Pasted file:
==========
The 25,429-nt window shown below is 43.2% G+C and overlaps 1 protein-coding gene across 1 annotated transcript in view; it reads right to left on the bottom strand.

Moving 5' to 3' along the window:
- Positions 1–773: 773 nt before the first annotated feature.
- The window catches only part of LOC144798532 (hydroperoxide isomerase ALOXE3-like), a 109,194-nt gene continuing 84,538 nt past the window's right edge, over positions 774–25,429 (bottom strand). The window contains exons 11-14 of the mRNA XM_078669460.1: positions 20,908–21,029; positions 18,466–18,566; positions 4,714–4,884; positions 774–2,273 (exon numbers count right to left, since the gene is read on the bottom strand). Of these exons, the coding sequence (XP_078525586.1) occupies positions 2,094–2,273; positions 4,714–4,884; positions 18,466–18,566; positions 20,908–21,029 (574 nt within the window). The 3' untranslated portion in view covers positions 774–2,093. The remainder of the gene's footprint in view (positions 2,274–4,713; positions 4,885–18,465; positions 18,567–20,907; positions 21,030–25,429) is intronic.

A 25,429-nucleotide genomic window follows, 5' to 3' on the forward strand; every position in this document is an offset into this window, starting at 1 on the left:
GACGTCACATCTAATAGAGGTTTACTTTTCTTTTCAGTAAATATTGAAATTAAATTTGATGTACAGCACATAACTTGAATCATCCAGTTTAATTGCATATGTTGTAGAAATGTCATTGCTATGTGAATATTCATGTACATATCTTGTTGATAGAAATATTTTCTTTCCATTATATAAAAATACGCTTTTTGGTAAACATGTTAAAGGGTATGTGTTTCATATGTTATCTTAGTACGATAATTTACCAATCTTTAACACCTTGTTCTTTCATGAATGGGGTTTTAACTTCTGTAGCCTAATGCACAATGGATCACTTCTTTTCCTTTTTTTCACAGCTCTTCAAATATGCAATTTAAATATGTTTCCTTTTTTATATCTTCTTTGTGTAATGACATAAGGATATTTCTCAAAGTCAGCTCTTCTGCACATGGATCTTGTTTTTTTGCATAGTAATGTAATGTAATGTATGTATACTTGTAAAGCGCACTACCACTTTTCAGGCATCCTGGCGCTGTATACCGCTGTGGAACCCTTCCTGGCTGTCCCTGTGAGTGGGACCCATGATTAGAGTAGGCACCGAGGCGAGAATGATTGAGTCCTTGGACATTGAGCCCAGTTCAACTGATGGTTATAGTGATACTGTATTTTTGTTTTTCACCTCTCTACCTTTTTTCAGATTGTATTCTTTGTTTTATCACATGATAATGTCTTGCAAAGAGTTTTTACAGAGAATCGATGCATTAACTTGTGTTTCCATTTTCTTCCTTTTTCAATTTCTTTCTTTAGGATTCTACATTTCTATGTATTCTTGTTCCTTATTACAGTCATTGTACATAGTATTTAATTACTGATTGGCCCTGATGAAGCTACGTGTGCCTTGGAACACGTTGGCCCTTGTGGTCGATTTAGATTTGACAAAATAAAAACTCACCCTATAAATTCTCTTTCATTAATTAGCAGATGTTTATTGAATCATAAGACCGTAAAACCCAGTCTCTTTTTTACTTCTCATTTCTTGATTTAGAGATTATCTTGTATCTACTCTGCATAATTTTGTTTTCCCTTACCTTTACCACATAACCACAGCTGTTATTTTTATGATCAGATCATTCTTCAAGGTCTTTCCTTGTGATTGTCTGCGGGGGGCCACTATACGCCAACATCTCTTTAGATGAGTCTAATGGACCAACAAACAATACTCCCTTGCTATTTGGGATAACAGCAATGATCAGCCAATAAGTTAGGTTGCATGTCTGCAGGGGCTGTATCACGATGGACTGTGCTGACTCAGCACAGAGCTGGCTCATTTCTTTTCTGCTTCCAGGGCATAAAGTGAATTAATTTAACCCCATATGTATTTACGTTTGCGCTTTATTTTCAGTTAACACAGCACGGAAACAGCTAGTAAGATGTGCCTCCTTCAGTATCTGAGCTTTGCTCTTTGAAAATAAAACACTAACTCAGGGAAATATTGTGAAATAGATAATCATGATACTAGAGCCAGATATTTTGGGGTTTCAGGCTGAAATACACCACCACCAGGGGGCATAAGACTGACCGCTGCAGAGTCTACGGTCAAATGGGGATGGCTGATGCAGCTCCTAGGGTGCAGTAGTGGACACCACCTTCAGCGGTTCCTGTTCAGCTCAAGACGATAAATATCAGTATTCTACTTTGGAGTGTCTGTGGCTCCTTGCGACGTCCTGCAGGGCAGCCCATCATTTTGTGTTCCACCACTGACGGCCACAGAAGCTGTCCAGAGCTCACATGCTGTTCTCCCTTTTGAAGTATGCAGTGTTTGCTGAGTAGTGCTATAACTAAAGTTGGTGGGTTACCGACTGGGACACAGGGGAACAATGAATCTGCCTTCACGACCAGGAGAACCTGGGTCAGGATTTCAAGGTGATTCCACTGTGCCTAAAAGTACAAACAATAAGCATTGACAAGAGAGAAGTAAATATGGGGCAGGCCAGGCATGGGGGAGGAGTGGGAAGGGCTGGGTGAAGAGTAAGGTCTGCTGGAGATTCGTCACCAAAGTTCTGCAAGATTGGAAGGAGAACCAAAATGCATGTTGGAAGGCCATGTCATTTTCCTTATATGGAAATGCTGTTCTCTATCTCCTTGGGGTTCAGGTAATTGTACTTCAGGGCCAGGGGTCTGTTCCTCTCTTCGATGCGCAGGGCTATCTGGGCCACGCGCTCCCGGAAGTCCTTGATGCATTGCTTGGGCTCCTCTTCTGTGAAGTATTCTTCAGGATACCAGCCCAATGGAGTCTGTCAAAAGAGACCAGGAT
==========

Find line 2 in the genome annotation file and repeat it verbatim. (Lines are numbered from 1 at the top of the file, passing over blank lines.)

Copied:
Moving 5' to 3' along the window: